I bought the new feet (brown, but I spray painted them black) at a fabric/upholstery store, but you can also buy them online. The ones I got have a little threaded rod that is made to screw into a hole in the bottom of the chair frame. I twisted the existing feet off (with a little persuasion). The remaining hole was larger in diameter than the threaded rod of the new foot, so I cut a dowel into 3 inch lengths and pounded one into each hole. It was a tight fit so I didn’t use glue. Then I drilled the appropriate size hole into the dowel and screwed the new foot into the hole. The most fascinating aspect of this whole project was what fell out of the chair when I turned it up-side-down – a remote control, hair clips, candy wrappers, a very small pink plastic bear, fingernail clippers, a magnetic refrigerator letter Y, a chain, pens & pencils (pictured), and lots of crumbs (not pictured). Yuck!
Treasures From Between Cushions
Pound in Dowel
New feet on an old upholstered chair!
Yay! No more bun feet! It was so easy, why did I wait so long?! p.s. If I have offended anyone who really likes their bun feet, I apologize.
I bought this vintage utility sink years ago at Second Use Building Materials. We had been considering a second floor addition and weren’t 100% sure the remodel would actually happen. But then I fell in love with the sink and had to get it. So my argument for the remodel became “we have to do it, we already have the sink!”.
The addition eventually did happen and I finally got to use the sink.
The “before” picture:
Here are some pictures of the finished bathroom. Things to note:
Salvaged materials include: tile seconds from Architerra NW, castors, sanded Fir flooring from our attic for shelving, planed and sanded/finished Fir from basement cladding for baseboard/door trim.
When we got the sink it came in an angle iron frame. It was rusty and a little thin, but the general design was cool. We modified it a bit, designed flanking cabinets to match, and had a local welder/artist build them.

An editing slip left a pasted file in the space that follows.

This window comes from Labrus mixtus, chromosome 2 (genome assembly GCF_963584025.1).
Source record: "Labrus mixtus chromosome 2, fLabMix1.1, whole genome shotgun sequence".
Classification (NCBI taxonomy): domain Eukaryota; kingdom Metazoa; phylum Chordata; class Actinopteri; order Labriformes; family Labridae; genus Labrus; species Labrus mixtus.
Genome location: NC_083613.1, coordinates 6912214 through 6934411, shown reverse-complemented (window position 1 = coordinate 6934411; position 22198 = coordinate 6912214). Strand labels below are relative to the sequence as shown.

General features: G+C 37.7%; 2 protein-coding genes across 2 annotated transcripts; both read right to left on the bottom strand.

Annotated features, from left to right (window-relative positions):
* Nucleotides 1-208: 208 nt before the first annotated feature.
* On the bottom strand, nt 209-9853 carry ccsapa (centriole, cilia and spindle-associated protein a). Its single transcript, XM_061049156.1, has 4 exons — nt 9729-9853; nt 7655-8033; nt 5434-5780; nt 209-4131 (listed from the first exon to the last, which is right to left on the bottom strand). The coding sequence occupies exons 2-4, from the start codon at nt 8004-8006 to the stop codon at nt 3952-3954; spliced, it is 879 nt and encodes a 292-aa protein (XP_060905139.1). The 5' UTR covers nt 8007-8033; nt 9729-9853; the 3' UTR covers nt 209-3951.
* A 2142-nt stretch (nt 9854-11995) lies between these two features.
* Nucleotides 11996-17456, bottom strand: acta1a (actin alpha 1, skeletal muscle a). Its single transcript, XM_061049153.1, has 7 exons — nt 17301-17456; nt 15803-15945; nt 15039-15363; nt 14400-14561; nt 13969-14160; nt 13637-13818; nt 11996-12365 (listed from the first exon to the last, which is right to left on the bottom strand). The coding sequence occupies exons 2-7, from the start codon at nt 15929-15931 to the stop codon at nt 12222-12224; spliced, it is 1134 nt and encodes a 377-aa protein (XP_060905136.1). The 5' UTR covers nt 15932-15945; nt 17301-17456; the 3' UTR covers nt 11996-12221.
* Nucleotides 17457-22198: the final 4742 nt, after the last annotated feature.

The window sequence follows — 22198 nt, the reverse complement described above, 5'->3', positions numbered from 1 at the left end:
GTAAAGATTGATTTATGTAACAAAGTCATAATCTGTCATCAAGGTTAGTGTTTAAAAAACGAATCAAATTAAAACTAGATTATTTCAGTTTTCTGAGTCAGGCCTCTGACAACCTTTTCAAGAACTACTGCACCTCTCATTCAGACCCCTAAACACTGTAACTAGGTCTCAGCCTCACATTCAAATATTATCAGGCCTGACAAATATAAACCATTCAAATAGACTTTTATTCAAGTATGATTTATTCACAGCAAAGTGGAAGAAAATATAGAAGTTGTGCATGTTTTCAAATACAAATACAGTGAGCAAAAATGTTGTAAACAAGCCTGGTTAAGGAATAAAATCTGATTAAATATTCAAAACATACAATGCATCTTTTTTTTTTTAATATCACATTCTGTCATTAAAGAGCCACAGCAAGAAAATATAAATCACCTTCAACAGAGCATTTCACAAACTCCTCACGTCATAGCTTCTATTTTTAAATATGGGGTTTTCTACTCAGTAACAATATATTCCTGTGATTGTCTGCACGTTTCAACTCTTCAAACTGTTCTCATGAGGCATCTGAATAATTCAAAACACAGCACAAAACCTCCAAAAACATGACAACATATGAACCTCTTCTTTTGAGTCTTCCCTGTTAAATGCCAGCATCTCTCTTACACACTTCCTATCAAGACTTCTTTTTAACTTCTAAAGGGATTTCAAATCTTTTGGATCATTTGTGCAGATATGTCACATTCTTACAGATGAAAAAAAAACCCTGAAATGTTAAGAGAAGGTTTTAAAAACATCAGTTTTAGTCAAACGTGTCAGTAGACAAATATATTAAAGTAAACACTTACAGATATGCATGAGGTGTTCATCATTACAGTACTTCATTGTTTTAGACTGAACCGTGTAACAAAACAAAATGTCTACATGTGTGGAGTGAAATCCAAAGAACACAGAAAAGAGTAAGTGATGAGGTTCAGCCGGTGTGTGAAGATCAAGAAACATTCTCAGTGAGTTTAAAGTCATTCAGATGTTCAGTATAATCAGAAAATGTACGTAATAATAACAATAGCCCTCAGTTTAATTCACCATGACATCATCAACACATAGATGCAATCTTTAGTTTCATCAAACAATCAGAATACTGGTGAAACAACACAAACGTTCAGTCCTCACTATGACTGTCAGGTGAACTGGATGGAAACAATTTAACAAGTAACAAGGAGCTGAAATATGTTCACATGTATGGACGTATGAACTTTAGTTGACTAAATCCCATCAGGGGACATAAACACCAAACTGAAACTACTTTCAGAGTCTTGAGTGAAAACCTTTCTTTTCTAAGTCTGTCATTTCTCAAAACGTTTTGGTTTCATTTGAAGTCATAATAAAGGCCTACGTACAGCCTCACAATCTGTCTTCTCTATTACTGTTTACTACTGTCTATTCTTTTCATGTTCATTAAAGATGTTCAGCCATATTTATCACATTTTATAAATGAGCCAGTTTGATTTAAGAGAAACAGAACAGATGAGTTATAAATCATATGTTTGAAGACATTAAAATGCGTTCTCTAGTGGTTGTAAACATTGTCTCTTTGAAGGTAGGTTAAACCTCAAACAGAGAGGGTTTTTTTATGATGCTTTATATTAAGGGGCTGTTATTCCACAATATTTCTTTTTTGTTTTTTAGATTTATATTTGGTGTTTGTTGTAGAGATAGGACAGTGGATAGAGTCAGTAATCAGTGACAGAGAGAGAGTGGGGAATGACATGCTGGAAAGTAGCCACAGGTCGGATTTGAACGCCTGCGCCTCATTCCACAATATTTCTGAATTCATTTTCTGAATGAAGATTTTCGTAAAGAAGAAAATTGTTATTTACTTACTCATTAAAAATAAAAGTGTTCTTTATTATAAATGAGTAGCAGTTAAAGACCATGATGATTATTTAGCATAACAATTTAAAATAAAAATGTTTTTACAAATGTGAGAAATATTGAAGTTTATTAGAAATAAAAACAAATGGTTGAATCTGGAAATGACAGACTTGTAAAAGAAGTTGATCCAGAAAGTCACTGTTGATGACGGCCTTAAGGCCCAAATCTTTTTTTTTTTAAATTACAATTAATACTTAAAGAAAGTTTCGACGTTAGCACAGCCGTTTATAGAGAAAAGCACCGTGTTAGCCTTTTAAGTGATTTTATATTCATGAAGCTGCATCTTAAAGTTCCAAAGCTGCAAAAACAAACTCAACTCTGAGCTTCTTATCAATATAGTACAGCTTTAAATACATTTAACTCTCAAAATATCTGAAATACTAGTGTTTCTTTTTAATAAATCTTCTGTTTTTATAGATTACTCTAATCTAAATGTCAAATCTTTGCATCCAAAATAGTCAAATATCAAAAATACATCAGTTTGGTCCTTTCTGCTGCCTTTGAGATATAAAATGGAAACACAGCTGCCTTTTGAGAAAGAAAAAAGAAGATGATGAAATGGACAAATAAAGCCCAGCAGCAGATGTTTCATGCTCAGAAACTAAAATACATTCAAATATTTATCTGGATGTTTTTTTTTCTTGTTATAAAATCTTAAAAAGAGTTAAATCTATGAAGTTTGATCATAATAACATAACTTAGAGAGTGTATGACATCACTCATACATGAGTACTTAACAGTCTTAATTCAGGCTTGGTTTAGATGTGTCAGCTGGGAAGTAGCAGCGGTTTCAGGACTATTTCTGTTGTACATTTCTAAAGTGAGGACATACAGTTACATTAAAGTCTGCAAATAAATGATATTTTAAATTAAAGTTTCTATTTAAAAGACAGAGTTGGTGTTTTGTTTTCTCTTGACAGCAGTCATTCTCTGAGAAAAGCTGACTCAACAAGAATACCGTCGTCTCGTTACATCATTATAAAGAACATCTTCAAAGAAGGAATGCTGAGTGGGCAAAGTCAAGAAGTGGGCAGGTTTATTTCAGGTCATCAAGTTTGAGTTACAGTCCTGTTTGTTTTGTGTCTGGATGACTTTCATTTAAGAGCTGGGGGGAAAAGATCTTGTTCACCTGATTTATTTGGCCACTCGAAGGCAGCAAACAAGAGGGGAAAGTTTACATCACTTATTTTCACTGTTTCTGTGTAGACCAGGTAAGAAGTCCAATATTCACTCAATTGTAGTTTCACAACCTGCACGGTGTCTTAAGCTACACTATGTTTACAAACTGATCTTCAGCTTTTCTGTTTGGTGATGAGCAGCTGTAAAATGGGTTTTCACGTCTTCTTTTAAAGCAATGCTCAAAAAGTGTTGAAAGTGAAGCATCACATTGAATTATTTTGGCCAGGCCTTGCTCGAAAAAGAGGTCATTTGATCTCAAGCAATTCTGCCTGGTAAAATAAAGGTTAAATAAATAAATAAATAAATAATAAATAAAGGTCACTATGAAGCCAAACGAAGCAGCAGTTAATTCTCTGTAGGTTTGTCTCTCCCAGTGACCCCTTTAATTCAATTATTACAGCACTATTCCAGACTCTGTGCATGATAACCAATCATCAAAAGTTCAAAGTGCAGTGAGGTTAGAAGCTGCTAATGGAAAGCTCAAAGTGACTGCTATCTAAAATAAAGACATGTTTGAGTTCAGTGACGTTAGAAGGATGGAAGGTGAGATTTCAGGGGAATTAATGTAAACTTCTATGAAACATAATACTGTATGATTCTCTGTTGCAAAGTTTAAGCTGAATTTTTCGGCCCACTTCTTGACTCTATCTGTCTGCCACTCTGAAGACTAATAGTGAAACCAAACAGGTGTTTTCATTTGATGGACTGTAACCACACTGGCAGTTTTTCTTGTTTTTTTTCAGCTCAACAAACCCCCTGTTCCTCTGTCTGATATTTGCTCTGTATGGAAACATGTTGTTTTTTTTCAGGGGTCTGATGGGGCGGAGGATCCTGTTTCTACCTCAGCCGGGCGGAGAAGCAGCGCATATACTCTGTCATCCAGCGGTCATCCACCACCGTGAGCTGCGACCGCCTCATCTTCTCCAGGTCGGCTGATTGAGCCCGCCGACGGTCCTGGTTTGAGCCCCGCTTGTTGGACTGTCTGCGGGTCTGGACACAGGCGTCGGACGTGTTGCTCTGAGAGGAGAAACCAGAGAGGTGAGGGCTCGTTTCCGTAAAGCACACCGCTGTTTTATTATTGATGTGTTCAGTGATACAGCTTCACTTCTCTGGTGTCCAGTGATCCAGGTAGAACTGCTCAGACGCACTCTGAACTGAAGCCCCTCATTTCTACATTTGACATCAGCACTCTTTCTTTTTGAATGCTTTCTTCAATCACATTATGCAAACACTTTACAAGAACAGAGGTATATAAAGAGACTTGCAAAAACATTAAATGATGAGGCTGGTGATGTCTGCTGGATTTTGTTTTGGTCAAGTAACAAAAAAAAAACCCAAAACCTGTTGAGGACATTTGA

The counter tops (and floors and shower walls) are d.i.y. Milestone, a decorative/pigmented hybridized cement. That was a wacky Hammer Like a Girl undertaking that we will never do on that scale again. Counter tops – completely do-able. Floors and shower walls – not so much. But we did it and I only cried once.
Speaking of crying, the day we set the tiles was 103°. (We reserved the wet saw and the husband took the day off work so we were determined to get it done.) Actually it was 103° outside and about 110° inside/upstairs. Sweaty.
If there is a moral of this story, I guess it would be: if you love something that is one-of-a-kind – even if you don’t quite know what to do with it – go ahead and buy it (if your significant-other will let you and you have room in your basement, that is.)
Salvaged castors on the iron frame counters.
Reclaimed and sanded Fir from attic.
Angle iron sink frame and matching flanking cabinets.
Cool stamp on ceramic sink: Crane & Trenton Potteries Co.
This is part of an ongoing series where we learn about, implement and share projects that improve the energy efficiencies of our homes.
Heidi-Vanna insulates with style
We are learning a lot about energy efficiency these days and we really like it. (Nerd love, Seattle style). We’re planning multiple, simple upgrades to our homes which are highly effective, low-cost, and in most cases, easy. Continue reading →